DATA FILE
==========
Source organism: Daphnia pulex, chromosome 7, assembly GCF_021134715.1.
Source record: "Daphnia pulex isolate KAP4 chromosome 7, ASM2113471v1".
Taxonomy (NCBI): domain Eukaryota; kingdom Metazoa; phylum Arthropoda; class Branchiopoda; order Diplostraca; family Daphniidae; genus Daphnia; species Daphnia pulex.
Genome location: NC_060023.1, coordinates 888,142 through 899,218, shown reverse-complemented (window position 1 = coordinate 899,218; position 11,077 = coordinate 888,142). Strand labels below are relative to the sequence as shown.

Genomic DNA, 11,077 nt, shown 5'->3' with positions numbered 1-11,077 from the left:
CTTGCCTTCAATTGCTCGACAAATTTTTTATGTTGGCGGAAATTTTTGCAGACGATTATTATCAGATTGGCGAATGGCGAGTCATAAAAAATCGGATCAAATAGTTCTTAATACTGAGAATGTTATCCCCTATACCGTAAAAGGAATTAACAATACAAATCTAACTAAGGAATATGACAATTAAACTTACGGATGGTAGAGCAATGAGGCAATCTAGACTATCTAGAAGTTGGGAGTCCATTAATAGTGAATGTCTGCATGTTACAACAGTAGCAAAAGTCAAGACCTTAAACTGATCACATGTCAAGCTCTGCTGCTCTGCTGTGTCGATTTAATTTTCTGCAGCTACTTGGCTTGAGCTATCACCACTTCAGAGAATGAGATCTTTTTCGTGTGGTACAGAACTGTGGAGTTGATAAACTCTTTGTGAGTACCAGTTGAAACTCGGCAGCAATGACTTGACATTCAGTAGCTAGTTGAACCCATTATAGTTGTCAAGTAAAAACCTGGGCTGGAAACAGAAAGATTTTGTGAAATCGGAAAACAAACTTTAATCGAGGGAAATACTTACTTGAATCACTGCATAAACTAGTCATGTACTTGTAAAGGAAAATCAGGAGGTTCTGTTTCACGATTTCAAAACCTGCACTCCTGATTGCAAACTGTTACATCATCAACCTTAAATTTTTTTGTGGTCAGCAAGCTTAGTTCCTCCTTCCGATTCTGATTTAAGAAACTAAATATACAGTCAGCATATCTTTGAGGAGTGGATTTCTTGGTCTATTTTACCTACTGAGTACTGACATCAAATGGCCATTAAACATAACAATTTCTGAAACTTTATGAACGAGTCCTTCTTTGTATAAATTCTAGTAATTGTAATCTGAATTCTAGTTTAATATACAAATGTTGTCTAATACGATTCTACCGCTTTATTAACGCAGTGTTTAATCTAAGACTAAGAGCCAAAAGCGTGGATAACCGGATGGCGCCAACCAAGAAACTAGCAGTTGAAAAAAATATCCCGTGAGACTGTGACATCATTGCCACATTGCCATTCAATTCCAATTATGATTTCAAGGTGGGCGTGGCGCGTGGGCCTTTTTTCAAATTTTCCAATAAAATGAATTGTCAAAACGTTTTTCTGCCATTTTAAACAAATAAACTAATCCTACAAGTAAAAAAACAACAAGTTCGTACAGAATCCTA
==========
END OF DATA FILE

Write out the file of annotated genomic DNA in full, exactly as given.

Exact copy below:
Source organism: Daphnia pulex, chromosome 7, assembly GCF_021134715.1.
Source record: "Daphnia pulex isolate KAP4 chromosome 7, ASM2113471v1".
Taxonomy (NCBI): domain Eukaryota; kingdom Metazoa; phylum Arthropoda; class Branchiopoda; order Diplostraca; family Daphniidae; genus Daphnia; species Daphnia pulex.
Genome location: NC_060023.1, coordinates 888,142 through 899,218, shown reverse-complemented (window position 1 = coordinate 899,218; position 11,077 = coordinate 888,142). Strand labels below are relative to the sequence as shown.

Genomic DNA, 11,077 nt, shown 5'->3' with positions numbered 1-11,077 from the left:
CTTGCCTTCAATTGCTCGACAAATTTTTTATGTTGGCGGAAATTTTTGCAGACGATTATTATCAGATTGGCGAATGGCGAGTCATAAAAAATCGGATCAAATAGTTCTTAATACTGAGAATGTTATCCCCTATACCGTAAAAGGAATTAACAATACAAATCTAACTAAGGAATATGACAATTAAACTTACGGATGGTAGAGCAATGAGGCAATCTAGACTATCTAGAAGTTGGGAGTCCATTAATAGTGAATGTCTGCATGTTACAACAGTAGCAAAAGTCAAGACCTTAAACTGATCACATGTCAAGCTCTGCTGCTCTGCTGTGTCGATTTAATTTTCTGCAGCTACTTGGCTTGAGCTATCACCACTTCAGAGAATGAGATCTTTTTCGTGTGGTACAGAACTGTGGAGTTGATAAACTCTTTGTGAGTACCAGTTGAAACTCGGCAGCAATGACTTGACATTCAGTAGCTAGTTGAACCCATTATAGTTGTCAAGTAAAAACCTGGGCTGGAAACAGAAAGATTTTGTGAAATCGGAAAACAAACTTTAATCGAGGGAAATACTTACTTGAATCACTGCATAAACTAGTCATGTACTTGTAAAGGAAAATCAGGAGGTTCTGTTTCACGATTTCAAAACCTGCACTCCTGATTGCAAACTGTTACATCATCAACCTTAAATTTTTTTGTGGTCAGCAAGCTTAGTTCCTCCTTCCGATTCTGATTTAAGAAACTAAATATACAGTCAGCATATCTTTGAGGAGTGGATTTCTTGGTCTATTTTACCTACTGAGTACTGACATCAAATGGCCATTAAACATAACAATTTCTGAAACTTTATGAACGAGTCCTTCTTTGTATAAATTCTAGTAATTGTAATCTGAATTCTAGTTTAATATACAAATGTTGTCTAATACGATTCTACCGCTTTATTAACGCAGTGTTTAATCTAAGACTAAGAGCCAAAAGCGTGGATAACCGGATGGCGCCAACCAAGAAACTAGCAGTTGAAAAAAATATCCCGTGAGACTGTGACATCATTGCCACATTGCCATTCAATTCCAATTATGATTTCAAGGTGGGCGTGGCGCGTGGGCCTTTTTTCAAATTTTCCAATAAAATGAATTGTCAAAACGTTTTTCTGCCATTTTAAACAAATAAACTAATCCTACAAGTAAAAAAACAACAAGTTCGTACAGAATCCTA